In the research field of renewables, Baltimore inventor Clarence Kemp first patented a commercial water heater in 1891, which got the spotlight after physicist Albert Einstein discovered photoelectric effect and published a paper.
Since renewable energy supply is unlimited, can be replenished and used for an uncountable number of times, it can be concluded as infinite. However, the endless demand for renewable energy can be harmful because of all the included costs or economic aspects that come along with the technical issues. It is the system price or value, which is often overlooked in the discussion.
As human civilization advanced, the sources of renewable energy were the only available energy until the middle of the 18th century, but it all changed after the Industrial Revolution when fossil fuels began to be exploited.
For the next 200 years, fossil fuels reigned the energy sector.
However, the drastic change in climate as a result of global warming awakened humans about the environmental impact of the burning of fossil fuels. Moreover, a huge demand for energy resulted in diminishing fossil fuels inside the earth.
As a result, attention went back to renewable power to commercialize as a viable option for sustainability.
Present energy consumption of Renewable Energy :
Today, global renewable energy consumption reaches up to 16,893.54 TWh of all renewable energies combined.
Nearly 200 countries pledging to cut down emissions for a global temperature below 2 degrees are investing in renewable energy and thus increasing the use of renewable electricity even on a domestic scale.
Doubling the renewable energy share mix up to 36% by 2030 will add a growth of 1.3 trillion dollars to the global economy, the well being of 3.7% and employment opportunities of 24 million people compared to 9.2 million people employed today according to International Renewable Energy Agency (IRENA)
From the realization of the importance of renewable energies to the development of technologies, humans have come a long way to harness energy as much as possible, but there are many more challenges. In developing nations, the renewable energy sector is dominated by donations from international funds with a few of the installations operating properly and them being economically viable. Decentralization is crucial here due to the difference in typical unit sizes or local energy technologies. The energy storage problem should carefully be addressed.
How Renewable energy Impact on Job sector?
Employment opportunities generated by the renewable energy sector are vast.
- In 2016, the solar energy industry employed more than 26,000 people.
- hydroelectric plants employed about 66,000 people in 2017.
- the geothermal industry employed over 5800 people, and
- the wind energy industry employed 100,000 people in the U.S alone in 2016.
According to a study from concerned scientists, renewable industry give job opportunities three times more than that provided by fossil fuels.
Renewable energy also solve the problem of varying market prices to a great extent. Thus, looking at all the advantages renewables can be considered as a viable option both ecologically and commercially.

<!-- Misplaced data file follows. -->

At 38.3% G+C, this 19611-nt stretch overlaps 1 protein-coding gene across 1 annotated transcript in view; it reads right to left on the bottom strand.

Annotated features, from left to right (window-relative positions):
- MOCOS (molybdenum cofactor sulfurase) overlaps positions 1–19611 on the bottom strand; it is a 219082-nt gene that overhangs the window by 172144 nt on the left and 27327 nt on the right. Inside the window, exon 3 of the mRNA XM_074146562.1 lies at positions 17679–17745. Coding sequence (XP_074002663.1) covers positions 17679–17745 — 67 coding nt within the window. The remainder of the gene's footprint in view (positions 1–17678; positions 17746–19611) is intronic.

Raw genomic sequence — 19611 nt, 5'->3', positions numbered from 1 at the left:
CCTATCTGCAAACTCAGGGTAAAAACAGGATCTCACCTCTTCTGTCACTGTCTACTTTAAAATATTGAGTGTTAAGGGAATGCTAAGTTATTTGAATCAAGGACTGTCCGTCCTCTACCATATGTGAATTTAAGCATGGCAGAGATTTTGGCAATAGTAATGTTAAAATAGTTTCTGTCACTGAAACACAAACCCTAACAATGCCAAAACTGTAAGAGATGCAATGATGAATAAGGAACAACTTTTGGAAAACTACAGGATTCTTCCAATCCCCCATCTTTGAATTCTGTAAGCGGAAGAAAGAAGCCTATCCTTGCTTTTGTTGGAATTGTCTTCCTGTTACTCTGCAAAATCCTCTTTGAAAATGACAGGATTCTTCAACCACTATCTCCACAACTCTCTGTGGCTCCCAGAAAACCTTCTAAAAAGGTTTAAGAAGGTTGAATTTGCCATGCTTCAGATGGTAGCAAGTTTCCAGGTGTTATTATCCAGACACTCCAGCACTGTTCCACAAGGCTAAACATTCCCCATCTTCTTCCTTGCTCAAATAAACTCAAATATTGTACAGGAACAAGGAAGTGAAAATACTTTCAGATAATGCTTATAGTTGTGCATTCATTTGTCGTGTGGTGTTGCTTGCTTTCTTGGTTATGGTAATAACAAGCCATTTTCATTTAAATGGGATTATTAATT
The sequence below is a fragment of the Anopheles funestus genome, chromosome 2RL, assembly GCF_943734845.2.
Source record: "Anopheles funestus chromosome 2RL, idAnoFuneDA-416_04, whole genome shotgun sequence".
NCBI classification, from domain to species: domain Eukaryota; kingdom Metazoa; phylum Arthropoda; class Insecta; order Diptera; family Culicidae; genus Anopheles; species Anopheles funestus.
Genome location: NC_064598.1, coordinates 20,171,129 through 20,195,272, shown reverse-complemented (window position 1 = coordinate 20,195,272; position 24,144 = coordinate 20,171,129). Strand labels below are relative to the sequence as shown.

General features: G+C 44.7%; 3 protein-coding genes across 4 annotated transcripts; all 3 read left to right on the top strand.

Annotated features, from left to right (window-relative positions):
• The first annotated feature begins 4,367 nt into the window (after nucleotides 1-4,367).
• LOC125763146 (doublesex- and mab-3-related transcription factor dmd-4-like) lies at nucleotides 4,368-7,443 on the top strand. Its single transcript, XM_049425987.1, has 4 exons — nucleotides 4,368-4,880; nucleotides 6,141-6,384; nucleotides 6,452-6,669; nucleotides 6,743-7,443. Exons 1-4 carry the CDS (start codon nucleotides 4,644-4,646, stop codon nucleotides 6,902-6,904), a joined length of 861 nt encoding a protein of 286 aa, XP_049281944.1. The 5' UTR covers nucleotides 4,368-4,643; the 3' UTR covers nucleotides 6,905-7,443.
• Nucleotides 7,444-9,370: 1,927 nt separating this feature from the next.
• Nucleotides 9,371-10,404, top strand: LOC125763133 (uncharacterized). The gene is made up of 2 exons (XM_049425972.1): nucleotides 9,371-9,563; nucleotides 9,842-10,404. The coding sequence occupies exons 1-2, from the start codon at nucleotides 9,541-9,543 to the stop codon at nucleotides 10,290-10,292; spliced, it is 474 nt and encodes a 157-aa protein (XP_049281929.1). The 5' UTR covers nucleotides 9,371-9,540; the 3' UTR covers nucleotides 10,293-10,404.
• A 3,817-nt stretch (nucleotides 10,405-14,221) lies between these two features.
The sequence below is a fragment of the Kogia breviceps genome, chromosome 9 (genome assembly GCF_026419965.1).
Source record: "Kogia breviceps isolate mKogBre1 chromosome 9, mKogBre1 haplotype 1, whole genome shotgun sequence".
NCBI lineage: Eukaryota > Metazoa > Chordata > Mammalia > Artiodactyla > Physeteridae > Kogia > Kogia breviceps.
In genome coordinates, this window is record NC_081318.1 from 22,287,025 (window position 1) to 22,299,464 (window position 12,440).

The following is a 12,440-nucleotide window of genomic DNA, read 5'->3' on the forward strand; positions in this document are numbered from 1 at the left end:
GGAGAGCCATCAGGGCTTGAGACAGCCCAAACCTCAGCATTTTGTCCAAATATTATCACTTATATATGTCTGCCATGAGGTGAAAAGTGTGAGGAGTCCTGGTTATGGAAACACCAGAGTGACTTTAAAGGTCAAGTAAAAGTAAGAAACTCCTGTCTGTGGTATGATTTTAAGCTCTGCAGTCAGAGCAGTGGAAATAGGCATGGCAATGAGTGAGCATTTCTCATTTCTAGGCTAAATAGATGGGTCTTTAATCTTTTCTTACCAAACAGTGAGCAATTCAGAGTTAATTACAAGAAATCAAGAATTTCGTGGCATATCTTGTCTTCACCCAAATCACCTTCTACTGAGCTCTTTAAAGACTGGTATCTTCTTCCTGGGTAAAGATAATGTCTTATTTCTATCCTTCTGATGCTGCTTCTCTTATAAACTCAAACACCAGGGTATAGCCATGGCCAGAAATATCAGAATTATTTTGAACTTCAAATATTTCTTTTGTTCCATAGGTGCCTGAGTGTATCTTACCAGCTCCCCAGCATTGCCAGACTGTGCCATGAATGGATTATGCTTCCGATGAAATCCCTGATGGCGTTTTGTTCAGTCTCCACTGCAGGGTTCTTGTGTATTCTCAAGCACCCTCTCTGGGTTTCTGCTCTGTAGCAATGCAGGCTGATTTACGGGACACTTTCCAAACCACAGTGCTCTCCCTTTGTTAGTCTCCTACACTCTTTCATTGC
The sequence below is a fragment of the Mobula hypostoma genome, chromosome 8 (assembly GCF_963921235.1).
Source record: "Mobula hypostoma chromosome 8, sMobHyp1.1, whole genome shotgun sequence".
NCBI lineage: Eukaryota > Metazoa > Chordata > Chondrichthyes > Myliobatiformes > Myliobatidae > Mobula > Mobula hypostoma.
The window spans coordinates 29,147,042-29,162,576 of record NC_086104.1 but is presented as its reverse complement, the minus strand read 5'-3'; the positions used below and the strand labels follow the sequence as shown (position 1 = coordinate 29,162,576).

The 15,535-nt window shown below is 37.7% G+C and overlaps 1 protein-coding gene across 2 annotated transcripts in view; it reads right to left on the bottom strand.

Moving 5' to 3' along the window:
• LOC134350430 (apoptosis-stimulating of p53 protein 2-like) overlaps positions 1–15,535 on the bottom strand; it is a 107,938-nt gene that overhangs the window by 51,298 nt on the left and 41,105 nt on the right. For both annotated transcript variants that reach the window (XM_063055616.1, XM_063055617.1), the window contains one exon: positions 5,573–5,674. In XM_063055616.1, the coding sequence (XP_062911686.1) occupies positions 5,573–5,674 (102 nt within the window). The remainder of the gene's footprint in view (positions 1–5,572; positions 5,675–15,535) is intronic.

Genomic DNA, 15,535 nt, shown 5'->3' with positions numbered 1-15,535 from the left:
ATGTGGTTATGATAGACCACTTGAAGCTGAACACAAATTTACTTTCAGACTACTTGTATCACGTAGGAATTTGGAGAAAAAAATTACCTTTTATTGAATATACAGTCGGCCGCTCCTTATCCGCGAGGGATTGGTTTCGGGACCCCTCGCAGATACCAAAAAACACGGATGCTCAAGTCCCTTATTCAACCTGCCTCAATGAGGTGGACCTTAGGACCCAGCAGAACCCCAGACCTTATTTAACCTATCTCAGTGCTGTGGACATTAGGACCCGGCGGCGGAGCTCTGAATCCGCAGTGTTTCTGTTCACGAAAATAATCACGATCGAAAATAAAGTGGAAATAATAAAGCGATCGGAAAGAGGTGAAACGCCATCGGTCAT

A significant barrier to switching to renewable energy includes insufficient economic capacities of many countries compared to energy demands, dependency on weather and natural systems, waste management, lack of country-specific equipment designs, expensive setup and supporting systems, lack of information dissemination to the public.
Final Thought :
After over viewing the history of renewable energy, now its time to wrap the article with some recommendations.
Although renewables are still to be explored and commercialized in an available form, it is no longer a niche sector promoted by governments or environmentalists.
Significant international investments, public concern for environmental consequences, high oil prices; all these factors are driving elements developing the renewable energy sector.
The fact that coal deposits will deplete within the next 200 to 300 years and petroleum deposits will deplete as well brings us to the emergence of the renewable energy sector to combat the global threat.
Environmental conservation through renewable energy becomes clear if we look at the statistics of emissions and thus give us an idea about the importance.
Burning natural gas for electricity emits 0.6-2 pounds of C02/Kwh and coal emits 1.4-3.6 pounds of CO2E/Kwh
While electricity generated by
- Wind energy emits only 0.02-0.04 pounds of CO2E/Kwh
- Solar energy generates 0.07-0.2 pounds of CO2E/Kwh
- Geothermal energy generates 0.1-0.2 and
- Hydroelectric generates 0.1-0.5 pounds of C02E/Kwh only.
While fossil fuels have significant impacts on water, solar, or wind do not necessarily require water to operate and thus do not exploit water resources. Although hydroelectric, biomass and geothermal plants disrupt water ecosystems; there is a possible chance of lessening the impact in the future with high renewables, according to NREL’s renewable energy study.
To know about the history of renewable energy is not enough, we also recommend to adopt this clean and green energy as soon as possible for the seek of energy consumption along with the pollution-free environment.